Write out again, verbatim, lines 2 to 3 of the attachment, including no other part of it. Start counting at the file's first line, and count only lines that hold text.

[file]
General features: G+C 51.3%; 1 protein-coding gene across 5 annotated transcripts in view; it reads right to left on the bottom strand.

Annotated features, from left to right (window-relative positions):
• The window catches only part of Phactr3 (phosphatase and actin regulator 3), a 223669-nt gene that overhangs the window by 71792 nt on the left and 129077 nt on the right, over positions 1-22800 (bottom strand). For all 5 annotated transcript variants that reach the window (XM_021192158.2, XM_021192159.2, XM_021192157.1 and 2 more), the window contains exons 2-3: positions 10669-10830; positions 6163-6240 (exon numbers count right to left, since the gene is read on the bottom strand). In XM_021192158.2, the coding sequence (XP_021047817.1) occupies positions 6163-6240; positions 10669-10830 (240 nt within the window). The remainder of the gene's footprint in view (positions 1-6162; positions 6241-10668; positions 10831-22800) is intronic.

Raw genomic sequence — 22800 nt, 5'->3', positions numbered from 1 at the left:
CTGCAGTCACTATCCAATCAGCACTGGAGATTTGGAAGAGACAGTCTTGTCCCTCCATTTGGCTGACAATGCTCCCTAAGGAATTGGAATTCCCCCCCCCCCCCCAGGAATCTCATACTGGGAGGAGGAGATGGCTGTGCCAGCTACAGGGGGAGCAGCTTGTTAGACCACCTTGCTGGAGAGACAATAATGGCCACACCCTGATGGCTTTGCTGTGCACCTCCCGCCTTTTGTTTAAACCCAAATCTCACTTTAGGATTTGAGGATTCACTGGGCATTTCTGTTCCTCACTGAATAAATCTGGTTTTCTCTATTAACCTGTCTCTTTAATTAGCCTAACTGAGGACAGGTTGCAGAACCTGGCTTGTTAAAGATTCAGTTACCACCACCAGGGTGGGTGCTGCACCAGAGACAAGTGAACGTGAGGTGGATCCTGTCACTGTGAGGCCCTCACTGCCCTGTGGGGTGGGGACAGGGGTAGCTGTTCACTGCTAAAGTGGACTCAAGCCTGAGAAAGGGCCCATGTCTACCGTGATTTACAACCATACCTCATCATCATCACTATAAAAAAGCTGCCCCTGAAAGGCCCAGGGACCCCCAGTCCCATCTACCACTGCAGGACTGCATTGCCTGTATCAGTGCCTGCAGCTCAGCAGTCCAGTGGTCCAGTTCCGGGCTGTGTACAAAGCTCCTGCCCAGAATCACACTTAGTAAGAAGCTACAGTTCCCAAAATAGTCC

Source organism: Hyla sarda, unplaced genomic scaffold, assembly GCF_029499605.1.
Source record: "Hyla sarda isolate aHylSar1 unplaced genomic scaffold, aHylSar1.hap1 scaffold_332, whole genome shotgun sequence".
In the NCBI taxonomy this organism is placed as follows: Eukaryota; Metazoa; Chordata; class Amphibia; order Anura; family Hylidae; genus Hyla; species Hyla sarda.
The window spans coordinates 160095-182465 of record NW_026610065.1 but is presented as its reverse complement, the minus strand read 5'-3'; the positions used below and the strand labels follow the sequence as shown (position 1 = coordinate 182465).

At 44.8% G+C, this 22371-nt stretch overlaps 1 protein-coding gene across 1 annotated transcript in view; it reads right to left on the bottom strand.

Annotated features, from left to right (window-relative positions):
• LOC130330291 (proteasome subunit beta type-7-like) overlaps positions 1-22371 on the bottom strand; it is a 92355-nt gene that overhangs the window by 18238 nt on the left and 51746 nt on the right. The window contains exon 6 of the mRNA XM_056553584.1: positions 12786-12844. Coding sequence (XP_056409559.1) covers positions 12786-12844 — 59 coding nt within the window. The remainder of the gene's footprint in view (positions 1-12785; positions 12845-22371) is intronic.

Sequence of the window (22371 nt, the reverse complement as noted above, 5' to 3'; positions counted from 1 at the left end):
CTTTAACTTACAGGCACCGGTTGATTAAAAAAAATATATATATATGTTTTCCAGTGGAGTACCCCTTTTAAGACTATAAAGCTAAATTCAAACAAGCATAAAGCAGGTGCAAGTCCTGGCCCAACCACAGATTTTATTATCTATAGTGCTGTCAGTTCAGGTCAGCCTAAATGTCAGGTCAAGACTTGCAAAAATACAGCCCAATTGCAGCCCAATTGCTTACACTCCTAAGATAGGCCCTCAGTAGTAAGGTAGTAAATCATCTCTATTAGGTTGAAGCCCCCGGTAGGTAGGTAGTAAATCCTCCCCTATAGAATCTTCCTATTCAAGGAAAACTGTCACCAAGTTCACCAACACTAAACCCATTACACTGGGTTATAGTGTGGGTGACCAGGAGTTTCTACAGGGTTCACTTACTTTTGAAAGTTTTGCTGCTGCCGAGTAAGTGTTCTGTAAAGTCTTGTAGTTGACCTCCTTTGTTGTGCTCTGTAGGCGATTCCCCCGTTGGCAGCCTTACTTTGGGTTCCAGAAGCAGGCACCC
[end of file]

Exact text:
Annotated features, from left to right (window-relative positions):
• The window catches only part of Phactr3 (phosphatase and actin regulator 3), a 223669-nt gene that overhangs the window by 71792 nt on the left and 129077 nt on the right, over positions 1-22800 (bottom strand). For all 5 annotated transcript variants that reach the window (XM_021192158.2, XM_021192159.2, XM_021192157.1 and 2 more), the window contains exons 2-3: positions 10669-10830; positions 6163-6240 (exon numbers count right to left, since the gene is read on the bottom strand). In XM_021192158.2, the coding sequence (XP_021047817.1) occupies positions 6163-6240; positions 10669-10830 (240 nt within the window). The remainder of the gene's footprint in view (positions 1-6162; positions 6241-10668; positions 10831-22800) is intronic.